East meets West in the concept of kindness. In the East, we are encouraged to practice loving kindness mediation. I spoke about that at length in the talk today and folks asked me to repeat the phrases for the meditation.
Focusing on your heart center, repeat these phrases to yourself. May I be filled with loving kindness. May I feel safe. May I be healthy. May I experience ease and happiness. Stay with this for awhile, imagining yourself smiling as you soak up this blessing. Then move on to blessing other individuals and groups, in this sequence: benefactors of yours, individuals that you love dearly, communities that you value, neutral individuals (like a pedestrian going by or a clerk waiting on you), enemies or folks who seem to you to be spewing negative energy.
“Kindness is more important than wisdom. The realization of that is the beginning of wisdom.” Theodore Ruben
As this becomes second nature, you can use it to bless others everywhere you go, to redeem yourself from your own negative thinking, and to pray the news.
The West takes the concept of kindness into action. The premier story of kindness is the Good Samaritan. In this familiar parable, a man encounters a stranger who has been beaten, robbed and left for dead in a ditch. The Samaritan goes way out of his way to help the stranger. It’s significant to note what he doesn’t do. He doesn’t pre-qualify the stranger to ensure he is worthy of help. Sometimes, I admit, I am focused on wondering why a person is begging by the roadside and what they ought to be doing instead. That would be like the Samaritan evaluating how the poor guy in the ditch got himself into that mess. Even if he asked himself that question, he didn’t let it get in the way of his compassion.
Opportunities to show kindness are all about us and the more we open our minds and hearts, the more we will find them. We can increase our chances by being creative with our intention to be kind. One woman puts out drier lint for nesting birds every spring. An old man in Israel spent his retirement years planting fig trees so others could someday enjoy sitting under fig trees and eating their fruit as much as he had throughout his life. A cashier makes a practice of placing all her attention on the customer she is currently serving, treating them with great kindness, holding him or her as the most important one in her world, for the duration of their interaction. A shop owner not only puts a water bowl out for passing dogs but periodically changes the water so it remains cool and free of bugs.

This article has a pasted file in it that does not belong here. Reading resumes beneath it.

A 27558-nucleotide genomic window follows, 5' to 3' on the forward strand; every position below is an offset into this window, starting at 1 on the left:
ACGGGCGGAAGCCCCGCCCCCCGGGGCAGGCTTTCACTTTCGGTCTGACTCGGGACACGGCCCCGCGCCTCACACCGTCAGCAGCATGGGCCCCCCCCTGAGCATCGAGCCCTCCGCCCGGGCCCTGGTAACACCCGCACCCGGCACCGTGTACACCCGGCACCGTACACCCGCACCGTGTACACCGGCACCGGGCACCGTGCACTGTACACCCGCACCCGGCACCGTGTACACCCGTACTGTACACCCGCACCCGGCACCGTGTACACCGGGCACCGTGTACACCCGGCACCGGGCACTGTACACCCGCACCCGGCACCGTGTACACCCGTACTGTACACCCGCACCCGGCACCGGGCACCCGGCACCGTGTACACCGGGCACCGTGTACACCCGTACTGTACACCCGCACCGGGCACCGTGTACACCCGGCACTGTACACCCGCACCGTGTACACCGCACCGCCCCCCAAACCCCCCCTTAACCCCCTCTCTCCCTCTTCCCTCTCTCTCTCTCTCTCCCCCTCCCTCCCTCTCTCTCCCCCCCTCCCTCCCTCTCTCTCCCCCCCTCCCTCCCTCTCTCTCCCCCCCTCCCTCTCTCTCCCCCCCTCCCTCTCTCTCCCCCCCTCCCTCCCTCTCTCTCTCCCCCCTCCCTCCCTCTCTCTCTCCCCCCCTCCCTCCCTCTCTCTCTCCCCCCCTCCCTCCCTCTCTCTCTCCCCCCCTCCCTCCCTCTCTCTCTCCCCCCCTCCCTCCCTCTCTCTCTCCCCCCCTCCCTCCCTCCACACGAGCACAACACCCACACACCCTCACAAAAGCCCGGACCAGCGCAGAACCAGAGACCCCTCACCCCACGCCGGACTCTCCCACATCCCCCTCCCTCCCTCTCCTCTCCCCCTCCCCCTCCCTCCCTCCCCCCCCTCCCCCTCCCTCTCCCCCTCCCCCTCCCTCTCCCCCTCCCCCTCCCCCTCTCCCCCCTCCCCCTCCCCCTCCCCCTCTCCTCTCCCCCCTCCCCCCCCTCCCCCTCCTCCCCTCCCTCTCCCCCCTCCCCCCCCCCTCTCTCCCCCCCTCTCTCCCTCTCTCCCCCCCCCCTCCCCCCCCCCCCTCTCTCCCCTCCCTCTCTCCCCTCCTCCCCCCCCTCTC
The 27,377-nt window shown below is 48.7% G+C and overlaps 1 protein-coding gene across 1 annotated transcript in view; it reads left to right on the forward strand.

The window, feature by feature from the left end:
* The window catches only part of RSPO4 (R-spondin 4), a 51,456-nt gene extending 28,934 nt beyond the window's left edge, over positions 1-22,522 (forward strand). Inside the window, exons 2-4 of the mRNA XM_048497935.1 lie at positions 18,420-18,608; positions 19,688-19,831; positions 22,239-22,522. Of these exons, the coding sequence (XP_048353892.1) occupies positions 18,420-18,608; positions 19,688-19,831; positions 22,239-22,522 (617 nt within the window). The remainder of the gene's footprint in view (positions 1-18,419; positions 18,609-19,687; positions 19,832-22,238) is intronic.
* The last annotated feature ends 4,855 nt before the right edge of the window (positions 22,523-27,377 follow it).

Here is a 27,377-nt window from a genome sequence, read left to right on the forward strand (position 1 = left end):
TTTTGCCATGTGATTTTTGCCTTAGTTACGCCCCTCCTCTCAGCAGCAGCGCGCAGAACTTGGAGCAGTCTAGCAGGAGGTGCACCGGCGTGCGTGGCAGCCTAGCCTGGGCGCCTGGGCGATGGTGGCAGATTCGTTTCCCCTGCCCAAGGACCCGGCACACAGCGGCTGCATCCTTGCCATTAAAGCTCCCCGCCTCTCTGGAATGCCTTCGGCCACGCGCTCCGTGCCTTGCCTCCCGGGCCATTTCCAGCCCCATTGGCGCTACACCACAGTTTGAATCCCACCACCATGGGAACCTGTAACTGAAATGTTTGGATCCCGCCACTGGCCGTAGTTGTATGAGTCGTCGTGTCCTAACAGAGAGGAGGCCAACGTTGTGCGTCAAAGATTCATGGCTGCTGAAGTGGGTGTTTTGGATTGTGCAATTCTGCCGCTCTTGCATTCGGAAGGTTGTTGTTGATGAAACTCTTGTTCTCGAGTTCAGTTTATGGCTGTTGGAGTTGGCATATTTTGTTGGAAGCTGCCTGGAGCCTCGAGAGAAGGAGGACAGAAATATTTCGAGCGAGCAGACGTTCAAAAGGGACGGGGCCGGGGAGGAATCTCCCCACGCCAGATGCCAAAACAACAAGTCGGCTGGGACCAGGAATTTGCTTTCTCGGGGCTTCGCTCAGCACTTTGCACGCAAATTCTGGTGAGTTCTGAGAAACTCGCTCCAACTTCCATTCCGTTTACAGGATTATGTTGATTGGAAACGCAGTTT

What can you do to be more kind—even if you are already a kind person? Maybe you take over washing the dishes and let your child go outside to enjoy extra play time. Maybe you look for someone sitting alone at lunch and offer the kindness of your company. Maybe you sift through your closet and choose some extra nice clothes to donate to a homeless person or organization serving those who have very little. Maybe you take time to make a special dish for a potluck even though you could get by with something easy. Maybe you let a small child help with the baking or cleaning even though it will take longer. Maybe you volunteer for a Challenge Day to be part of the solution in replacing bullying with acceptance and kindness. (Go to Younityus.org for more details on that.) Maybe you take your dog for an extra walk or spend extra time stroking him. Maybe you plant flowers in your front yard as a gift for the neighborhood. Maybe you invite a homeless person to join you for lunch at a restaurant. Maybe you take a name off a Christmas tree in the mall and buy a present for that child. Maybe you put thought into encouraging words for someone who is feeling disheartened. Maybe you send a card or a letter to a child or an old person who rarely gets mail. The possibilities truly are endless.
What you do will surely hearten the beneficiary of your kindness, but you will get the greatest benefit. From better sleep to lower blood pressure, peace of mind, healthier hearts, greater clarity, more patience, and closer connections; the research is definitive that kindness pays off.
Rev. Jane Meyers Hiatt’s talk on 8/10/2014: Kindness | The Season of Spiritual Literacy